A harrowing escape from Boko Haram in Nigeria

After breaking free from captivity in north-eastern Nigeria where Boko Haram had overtaken their village, Halima and her family embark on a courageous journey to safety

By Gerida Birukila
Halima (not her real name) and her eldest son
11 April 2016

MAIDUGURI, Nigeria, 11 April 2016 – What surprised me most about the little boys was that they refused to eat. Although they were obviously hungry and tired, all three of them turned away the bowls of rice that were offered to them. The fourth child, another boy just 18 months old, sat listlessly in his mother’s arms. She tried to breastfeed him, but he was uninterested. And besides, she had no milk. All of them were alarmingly thin, apart from their legs, which were painfully swollen.

Halima’s story

Halima (not her real name), her sons – aged 8, 6 and 3 years – and the toddler, had made a harrowing escape from captivity by the armed group commonly known as Boko Haram.

When I first met them at a camp for the displaced in the north-eastern Nigerian town of Maiduguri, they had just been told that Halima’s husband, the father of the four boys, had died as he made his own attempt to escape. Already sick and beyond exhaustion, the news appeared to have broken them, although the eldest boy insisted he did not believe his father was dead.

The physical and mental devastation this family had already faced was overwhelming. After their village in a remote area of north-eastern Nigeria was taken over by Boko Haram, Halima and her sons were held by the armed group for a year. Her husband remained hidden for the duration of their captivity, sneaking in to his family at night and bringing them food that kept them alive.

Under the cover of the night

Constantly in fear for their lives, they decided they must try to escape. Halima and her husband knew it would be safer for him to leave separately; if the children cried it would alert their captors, and while Halima might get away with being flogged, her husband would certainly be killed. So Halima said goodbye as he journeyed into the night with three other men who had also been hiding out. Their plan was to walk the 80 km from their village to the town of Maiduguri, where they would be safe.

Halima was to follow after a couple of days. She had to devise a plan to get past Boko Haram checkpoints and patrols, as she had witnessed several public beheadings of people who had been caught trying to escape. Everyone in the village was forced to watch to deter the villagers from trying to leave. One day she had seen at least 30 executions, although they were mostly men.

A dangerous journey

On the day of their escape, Halima sent her two older boys ahead so as not to arouse suspicion by traveling with all of her children. Carrying corn and money to cover the grinding fee, she told them to wait for her at a friend’s home, near the place where the villagers grind their corn. Halima followed an hour later with her two youngest children. Bringing nothing with her but her children and the clothes on their backs, the Boko Haram guards believed her when she said they were going to the next village to visit relatives. They made her promise to return before dark.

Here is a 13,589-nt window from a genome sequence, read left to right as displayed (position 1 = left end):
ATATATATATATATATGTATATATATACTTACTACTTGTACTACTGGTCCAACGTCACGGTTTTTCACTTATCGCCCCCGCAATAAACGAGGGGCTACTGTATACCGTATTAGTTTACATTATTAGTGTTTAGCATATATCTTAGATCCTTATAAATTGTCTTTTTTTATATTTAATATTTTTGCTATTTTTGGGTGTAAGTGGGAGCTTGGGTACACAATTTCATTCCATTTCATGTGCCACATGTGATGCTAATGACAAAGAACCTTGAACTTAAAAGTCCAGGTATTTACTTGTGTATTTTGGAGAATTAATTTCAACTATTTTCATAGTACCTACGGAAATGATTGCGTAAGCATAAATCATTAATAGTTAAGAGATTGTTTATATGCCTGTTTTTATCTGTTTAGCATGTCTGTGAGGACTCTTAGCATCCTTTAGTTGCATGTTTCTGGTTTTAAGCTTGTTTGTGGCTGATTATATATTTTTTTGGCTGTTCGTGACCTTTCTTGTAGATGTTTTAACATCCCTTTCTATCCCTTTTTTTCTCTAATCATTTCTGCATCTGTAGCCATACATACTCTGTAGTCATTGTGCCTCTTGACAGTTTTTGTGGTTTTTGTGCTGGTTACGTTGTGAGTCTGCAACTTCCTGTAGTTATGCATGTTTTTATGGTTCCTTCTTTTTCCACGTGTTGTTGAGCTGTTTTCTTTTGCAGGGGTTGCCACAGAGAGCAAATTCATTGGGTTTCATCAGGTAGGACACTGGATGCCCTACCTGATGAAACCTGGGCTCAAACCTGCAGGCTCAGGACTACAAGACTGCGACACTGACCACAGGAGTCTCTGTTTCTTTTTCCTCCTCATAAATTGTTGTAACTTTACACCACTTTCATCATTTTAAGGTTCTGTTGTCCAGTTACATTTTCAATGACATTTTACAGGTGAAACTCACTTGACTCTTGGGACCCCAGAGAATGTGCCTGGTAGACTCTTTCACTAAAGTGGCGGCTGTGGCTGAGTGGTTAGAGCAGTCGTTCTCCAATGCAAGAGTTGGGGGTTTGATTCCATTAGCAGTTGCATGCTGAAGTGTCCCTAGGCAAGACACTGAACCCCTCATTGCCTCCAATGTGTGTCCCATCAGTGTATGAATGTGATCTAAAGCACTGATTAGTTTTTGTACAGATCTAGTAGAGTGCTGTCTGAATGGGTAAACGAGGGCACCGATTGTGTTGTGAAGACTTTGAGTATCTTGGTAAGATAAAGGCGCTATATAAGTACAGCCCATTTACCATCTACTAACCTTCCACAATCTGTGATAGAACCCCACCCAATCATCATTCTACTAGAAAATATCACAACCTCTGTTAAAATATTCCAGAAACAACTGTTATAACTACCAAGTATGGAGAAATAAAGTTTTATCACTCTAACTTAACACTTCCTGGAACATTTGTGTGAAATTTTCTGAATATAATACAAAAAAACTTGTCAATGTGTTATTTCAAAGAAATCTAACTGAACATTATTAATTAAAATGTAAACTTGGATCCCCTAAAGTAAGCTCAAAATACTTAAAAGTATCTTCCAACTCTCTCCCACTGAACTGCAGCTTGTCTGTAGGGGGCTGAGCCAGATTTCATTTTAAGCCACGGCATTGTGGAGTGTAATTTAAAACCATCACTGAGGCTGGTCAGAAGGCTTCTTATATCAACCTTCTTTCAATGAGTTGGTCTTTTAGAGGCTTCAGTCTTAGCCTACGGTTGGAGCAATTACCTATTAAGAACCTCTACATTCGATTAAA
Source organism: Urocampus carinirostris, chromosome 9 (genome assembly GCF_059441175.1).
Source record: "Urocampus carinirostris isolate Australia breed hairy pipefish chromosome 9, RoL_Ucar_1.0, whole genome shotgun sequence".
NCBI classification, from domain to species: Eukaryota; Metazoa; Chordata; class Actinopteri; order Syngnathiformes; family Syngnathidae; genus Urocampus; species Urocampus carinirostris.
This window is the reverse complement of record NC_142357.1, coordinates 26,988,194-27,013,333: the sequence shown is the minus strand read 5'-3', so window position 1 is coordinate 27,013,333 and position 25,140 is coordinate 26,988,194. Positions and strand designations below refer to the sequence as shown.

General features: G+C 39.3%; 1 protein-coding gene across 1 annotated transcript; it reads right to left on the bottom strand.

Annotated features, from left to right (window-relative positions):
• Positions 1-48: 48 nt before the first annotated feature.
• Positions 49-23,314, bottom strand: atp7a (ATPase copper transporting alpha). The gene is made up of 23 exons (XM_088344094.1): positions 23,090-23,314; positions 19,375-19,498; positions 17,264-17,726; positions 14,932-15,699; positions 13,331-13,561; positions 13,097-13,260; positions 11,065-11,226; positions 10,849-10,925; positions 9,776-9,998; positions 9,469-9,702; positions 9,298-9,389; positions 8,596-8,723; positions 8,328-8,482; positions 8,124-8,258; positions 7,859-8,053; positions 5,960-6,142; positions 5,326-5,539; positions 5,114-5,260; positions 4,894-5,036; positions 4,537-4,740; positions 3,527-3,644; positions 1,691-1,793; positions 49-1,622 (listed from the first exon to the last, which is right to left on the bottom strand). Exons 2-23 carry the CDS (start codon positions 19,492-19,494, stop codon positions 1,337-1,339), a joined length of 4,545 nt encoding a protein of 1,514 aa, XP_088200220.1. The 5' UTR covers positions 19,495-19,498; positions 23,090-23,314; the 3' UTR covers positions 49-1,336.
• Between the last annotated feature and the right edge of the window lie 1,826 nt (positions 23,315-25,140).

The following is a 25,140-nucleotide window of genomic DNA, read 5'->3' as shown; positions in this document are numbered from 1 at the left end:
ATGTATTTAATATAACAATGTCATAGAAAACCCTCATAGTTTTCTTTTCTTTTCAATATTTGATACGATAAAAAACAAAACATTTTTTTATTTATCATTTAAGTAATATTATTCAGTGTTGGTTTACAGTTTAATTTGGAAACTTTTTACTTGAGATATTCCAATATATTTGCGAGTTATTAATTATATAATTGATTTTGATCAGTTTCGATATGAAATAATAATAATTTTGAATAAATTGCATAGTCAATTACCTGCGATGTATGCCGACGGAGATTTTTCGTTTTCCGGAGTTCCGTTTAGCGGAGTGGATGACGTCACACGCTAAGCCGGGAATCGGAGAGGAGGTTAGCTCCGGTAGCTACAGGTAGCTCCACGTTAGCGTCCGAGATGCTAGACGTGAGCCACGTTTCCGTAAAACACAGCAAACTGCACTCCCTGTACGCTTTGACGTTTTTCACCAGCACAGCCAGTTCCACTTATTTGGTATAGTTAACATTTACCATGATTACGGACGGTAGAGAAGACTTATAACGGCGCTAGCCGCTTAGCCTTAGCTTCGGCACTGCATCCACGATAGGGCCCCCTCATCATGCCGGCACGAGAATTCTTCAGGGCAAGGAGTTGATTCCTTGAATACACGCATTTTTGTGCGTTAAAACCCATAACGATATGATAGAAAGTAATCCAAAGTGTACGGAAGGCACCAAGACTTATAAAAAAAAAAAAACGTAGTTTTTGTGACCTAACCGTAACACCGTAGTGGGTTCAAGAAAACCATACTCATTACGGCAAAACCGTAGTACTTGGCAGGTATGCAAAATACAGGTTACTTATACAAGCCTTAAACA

Once she arrived at her friend’s house, Halima was relieved to find her sons waiting for her. They too had been stopped by the Boko Haram guards, but their story was plausible and they were allowed to pass. She had told no one, not even her friend, of their plan to escape. When she left her friend’s house at dusk, they all thought they were going home. Carrying her baby, Halima instead guided her three older sons into the bush, and they walked barefoot through the night. The three-year-old struggled, as did the eight-year-old, who a week before had been bitten on the foot by a poisonous snake and was still in pain. In the morning, they hid and tried to sleep, but they had no food or water. When night fell, Halima urged her tired and hungry children on.

Taken to safety

On the third day, her children by now barely able to move, Halima heard explosions nearby and assumed – hoped – she was hearing exercises by the Nigerian Army. With their hands raised, she and her children slowly emerged from the bush. It was a dangerous moment, as they knew the nervous soldiers would fear an ambush or suicide bomb. The first soldier they saw shouted at them to stop. He was astonished to see a woman and her children so far in the bush, where no one should have been. Once he had checked to make sure they were unarmed, he gave them bread and water and sent for a truck to take them to safety in Maiduguri. Later, he told them it was only seeing the children that kept him from firing immediately. Halima now admits that had they not happened upon the soldiers, she and her children would probably have died in the bush. 

Their luck held. A few days later, her eldest boy’s intuition that his father was still alive proved, against all odds, to be right. Although Halima’s husband and his traveling companions had not made it all the way to Maiduguri, they had managed to send word that they had reached safety in another town. With medical care and nutrition at the UNICEF-supported clinic in the camp, and the good news about their father, the family began to thrive. The older boys, for the first time in their lives, even started to go to school at the UNICEF-supported classes in the camp. And for the first time in a very long time, they were able to smile.

>> Read the UNICEF Report: Beyond Chibok assesses the impact conflict has had on children in the four countries affected by Boko Haram